Adoptive transfer of immature myeloid cells lacking NF-κB p50 (p50-IMC) impedes the growth of MHC-matched high-risk neuroblastoma

Cheng Cui, Theresa Barberi, Rahul Suresh, Alan D. Friedman

Research output: Contribution to journalArticlepeer-review

Abstract

High-risk neuroblastomas harbor abundant myeloid cells that suppress antitumor immunity and support tumor growth. Macrophages lacking the inhibitory NF-κB p50 subunit adopt a pro-inflammatory phenotype. We now report that murine 9464D neuroblastoma cells, which express high levels of exogenous MYCN, grow slower in syngeneic p50(f/f);Lys-Cre mice that lack p50 in macrophages and neutrophils, compared with p50(f/f) littermates. Tumors in p50(f/f);Lys-Cre mice possess increased numbers of total and activated CD4+ and CD8+ T cells, and depletion of both of these T-cell populations accelerates tumor growth. Anti-PD-1 T-cell checkpoint blockade, or DNA methyltransferase and histone deacetylase inhibition, further slows tumor growth. In addition, adoptive transfer of immature myeloid cells lacking NF-κB p50 (p50-IMC), generated either from the bone marrow of p50−/− mice or via nucleofection of a p50 sgRNA:Cas9 complex into wild-type hematopoietic progenitors, also slowed growth of MHC-matched 9464D tumors but not of MHC-mismatched Neuro2A tumors. These findings further validate the utility of targeting myeloid NF-κB p50 as a strategy for cancer therapy and demonstrate activity of p50-IMC generated by gene editing of syngeneic marrow cells, a cell product relevant to clinical translation.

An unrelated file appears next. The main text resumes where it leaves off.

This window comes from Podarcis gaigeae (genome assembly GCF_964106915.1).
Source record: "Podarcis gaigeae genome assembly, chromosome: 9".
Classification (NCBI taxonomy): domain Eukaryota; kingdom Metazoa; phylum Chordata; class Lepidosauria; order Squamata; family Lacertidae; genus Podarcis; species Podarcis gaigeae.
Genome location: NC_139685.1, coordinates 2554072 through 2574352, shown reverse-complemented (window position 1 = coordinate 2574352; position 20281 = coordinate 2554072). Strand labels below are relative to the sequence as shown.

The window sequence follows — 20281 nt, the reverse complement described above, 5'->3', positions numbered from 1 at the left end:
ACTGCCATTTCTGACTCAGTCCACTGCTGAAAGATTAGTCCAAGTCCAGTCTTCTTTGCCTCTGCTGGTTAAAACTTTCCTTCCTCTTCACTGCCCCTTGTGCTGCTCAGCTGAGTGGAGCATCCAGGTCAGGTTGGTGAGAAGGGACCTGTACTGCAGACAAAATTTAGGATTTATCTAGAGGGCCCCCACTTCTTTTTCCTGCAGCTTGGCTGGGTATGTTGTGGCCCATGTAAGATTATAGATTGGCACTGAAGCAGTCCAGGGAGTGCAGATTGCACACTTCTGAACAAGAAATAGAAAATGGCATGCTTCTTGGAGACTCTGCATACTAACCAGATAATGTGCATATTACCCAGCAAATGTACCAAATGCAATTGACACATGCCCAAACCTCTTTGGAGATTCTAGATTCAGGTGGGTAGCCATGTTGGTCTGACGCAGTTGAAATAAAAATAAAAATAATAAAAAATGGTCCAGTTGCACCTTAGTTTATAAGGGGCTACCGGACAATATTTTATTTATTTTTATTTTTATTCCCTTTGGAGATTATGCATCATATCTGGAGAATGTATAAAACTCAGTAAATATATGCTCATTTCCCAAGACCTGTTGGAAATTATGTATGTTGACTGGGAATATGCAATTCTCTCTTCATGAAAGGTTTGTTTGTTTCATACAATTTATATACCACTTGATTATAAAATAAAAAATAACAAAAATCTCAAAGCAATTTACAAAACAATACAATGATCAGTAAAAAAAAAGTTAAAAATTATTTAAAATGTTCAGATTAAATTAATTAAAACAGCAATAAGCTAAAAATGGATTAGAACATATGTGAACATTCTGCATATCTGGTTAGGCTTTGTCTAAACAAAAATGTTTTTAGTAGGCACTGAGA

Original languageEnglish (US)
Pages (from-to)1783-1796
Number of pages14
JournalMolecular oncology
Volume15
Issue number7
DOIs
StatePublished - Jul 2021

Keywords

  • NF-κB p50
  • adoptive transfer
  • immunotherapy
  • macrophages
  • myeloid cells
  • neuroblastoma

ASJC Scopus subject areas

  • Molecular Medicine
  • Genetics
  • Oncology
  • Cancer Research

Fingerprint

Dive into the research topics of 'Adoptive transfer of immature myeloid cells lacking NF-κB p50 (p50-IMC) impedes the growth of MHC-matched high-risk neuroblastoma'. Together they form a unique fingerprint.

Cite this